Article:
18 Aug Preparing to Move to Thailand!
This week we’re back in the UK preparing for our big move to Thailand this Saturday! I’m ridiculously behind with sharing our European adventures on the blog but posts are coming soon about our time in Bratislava, our family holidays in Italy and Spain and my favourite city of the year: Prague. Right now though, it’s all about getting ready to head back to Thailand – here’s a look at how we’re preparing to start our new life in Chiang Mai.
Arranging our Thai Visas
This week we took an overnight trip to London to apply for 60-day Thai tourist visas. The process was quite simple; we took our passports, two photos, visa application forms and £25 each to the Thai Embassy in Kensington. We had to drop them off between 09:00 and 12:00, we got our receipt and returned the following day between 11:00 and 12:00 to pick up our passports complete with 60-day tourist visa.
Since we’ll be working online and are registered with the tax office in the UK we don’t need a work visa for Thailand. As we don’t know exactly how long we’ll be in Thailand and we’re nervous about making long-term plans after our move to Spain failed earlier this year, we’ll enter the country on the 60-day visa which we can extend in Chiang Mai for a further 30 days. We did this back in 2013 and the process was fairly painless so we’re hoping things won’t have changed too much. After those 90 days though we’ll need to do a visa run to a nearby country, at the moment we’re considering a combined trip to Hong Kong and Malaysia or a trip to Nepal.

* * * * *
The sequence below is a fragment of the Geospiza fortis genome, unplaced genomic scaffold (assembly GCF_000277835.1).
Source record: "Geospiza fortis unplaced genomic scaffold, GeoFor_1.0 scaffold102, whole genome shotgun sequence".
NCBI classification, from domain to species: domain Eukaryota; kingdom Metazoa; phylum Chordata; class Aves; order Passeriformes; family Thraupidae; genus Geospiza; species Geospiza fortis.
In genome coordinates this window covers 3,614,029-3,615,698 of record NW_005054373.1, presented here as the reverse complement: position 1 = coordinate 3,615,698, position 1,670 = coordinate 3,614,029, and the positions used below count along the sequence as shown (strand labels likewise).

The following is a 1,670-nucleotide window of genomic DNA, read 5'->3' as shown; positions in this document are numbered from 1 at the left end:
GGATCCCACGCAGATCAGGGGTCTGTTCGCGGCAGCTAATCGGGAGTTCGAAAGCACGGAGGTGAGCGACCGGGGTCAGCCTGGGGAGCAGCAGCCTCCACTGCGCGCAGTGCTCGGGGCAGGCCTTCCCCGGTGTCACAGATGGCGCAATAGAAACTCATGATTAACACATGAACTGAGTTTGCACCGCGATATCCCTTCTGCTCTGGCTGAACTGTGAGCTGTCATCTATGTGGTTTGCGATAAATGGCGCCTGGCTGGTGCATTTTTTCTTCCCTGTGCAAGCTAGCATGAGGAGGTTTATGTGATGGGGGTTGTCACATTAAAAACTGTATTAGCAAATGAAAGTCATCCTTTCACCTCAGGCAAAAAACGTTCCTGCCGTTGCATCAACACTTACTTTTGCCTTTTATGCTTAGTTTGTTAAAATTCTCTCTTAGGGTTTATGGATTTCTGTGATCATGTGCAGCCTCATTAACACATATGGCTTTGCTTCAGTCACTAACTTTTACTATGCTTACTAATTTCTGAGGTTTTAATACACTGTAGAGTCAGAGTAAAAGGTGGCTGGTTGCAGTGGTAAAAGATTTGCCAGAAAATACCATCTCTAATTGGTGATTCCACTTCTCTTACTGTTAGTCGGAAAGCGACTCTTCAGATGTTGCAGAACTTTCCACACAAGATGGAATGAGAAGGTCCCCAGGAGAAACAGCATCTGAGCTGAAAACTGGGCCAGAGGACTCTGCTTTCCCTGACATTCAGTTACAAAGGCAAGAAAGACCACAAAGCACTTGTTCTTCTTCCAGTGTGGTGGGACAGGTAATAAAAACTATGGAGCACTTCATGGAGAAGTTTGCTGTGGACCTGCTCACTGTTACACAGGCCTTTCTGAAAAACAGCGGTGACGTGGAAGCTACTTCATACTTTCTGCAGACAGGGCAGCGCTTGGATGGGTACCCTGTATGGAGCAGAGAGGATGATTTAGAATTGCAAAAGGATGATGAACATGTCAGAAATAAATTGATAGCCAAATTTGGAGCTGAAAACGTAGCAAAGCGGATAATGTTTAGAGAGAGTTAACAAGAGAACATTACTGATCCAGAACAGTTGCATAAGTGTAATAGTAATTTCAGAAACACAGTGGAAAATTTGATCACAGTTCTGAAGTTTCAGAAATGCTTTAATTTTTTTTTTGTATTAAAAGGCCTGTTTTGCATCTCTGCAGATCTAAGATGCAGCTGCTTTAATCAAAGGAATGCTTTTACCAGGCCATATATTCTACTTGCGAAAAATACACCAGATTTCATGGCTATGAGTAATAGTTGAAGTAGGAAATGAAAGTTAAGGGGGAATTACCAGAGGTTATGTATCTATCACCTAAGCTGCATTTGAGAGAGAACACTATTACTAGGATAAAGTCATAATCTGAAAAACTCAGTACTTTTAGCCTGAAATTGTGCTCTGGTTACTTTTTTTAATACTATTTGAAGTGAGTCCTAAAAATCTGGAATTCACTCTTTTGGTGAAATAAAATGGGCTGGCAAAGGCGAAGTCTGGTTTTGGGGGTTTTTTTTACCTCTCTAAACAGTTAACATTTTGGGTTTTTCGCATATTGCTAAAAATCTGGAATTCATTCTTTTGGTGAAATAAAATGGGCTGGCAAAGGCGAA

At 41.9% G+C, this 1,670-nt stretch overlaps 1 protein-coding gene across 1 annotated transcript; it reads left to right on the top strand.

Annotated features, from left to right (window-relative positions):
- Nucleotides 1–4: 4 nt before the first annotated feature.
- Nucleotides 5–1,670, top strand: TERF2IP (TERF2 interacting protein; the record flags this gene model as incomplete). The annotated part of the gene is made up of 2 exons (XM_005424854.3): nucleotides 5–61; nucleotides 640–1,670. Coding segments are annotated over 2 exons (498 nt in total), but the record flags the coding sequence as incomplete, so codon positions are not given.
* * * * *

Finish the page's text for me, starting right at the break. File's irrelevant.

Although it was a very short trip we were able to visit the Museum of London and spend a few hours with friends; we had a picnic in St James’s Park and popped into the pub. With all the recent Brexit hysteria I had been worried that London would seem different so I was relieved to find the heart and feel of my favourite city remains in tact.
Digital Nomad Progress Update
I’ve already revealed our ambition to become fully-fledged digital nomads and we hope to start work on this properly when we arrive in Chiang Mai. July was a very hectic travel month so our only income was a small amount from the blog and a freelance payment for some writing work I completed in June. August also looks to be a low-income month since we’ve been on holidays with family and are now focusing all our energy on getting set up in Thailand so we can begin work full-time in September.
The foundations of our digital nomad dreams have continued to solidify though; Andrew has been doing some recruitment work for our former language centre in Vietnam and we’ve had a lot of candidates for that coming through our blog articles about teaching in Hanoi. This means Andrew should get a good pay-out in September and it’s also encouraged us to consider ways we could monetise our teaching content in the future to help readers find teaching jobs in Asia. I still have a Teaching in Vietnam e-book on the back-burner that I really need to get cracking with too.